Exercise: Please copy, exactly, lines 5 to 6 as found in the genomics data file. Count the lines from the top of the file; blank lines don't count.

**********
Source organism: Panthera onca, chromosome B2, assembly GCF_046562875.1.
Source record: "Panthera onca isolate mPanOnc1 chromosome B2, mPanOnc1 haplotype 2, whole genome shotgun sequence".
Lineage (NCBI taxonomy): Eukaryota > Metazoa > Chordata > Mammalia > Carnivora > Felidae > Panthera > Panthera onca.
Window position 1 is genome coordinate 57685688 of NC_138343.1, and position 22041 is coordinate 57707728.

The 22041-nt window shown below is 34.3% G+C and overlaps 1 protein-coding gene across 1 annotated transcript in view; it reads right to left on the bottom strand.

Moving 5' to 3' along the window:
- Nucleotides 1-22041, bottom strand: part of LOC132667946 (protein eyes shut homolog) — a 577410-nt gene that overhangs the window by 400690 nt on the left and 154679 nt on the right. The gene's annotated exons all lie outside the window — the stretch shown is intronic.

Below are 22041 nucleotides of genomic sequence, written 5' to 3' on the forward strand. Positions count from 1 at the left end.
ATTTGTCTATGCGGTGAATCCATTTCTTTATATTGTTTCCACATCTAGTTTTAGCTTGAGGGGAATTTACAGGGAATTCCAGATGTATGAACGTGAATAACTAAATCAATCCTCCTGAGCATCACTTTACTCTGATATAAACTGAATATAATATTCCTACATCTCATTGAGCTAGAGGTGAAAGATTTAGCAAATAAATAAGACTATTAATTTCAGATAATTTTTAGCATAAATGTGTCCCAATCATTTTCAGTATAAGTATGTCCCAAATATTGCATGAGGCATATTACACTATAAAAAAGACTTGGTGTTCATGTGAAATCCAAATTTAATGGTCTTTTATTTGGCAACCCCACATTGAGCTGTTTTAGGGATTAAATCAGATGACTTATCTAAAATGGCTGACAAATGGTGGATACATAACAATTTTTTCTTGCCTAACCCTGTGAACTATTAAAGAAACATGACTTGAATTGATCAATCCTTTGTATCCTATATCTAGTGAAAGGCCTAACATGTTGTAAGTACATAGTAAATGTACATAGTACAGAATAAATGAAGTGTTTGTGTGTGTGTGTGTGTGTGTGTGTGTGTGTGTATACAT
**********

The 22041-nt window shown below is 34.3% G+C and overlaps 1 protein-coding gene across 1 annotated transcript in view; it reads right to left on the bottom strand.

Moving 5' to 3' along the window: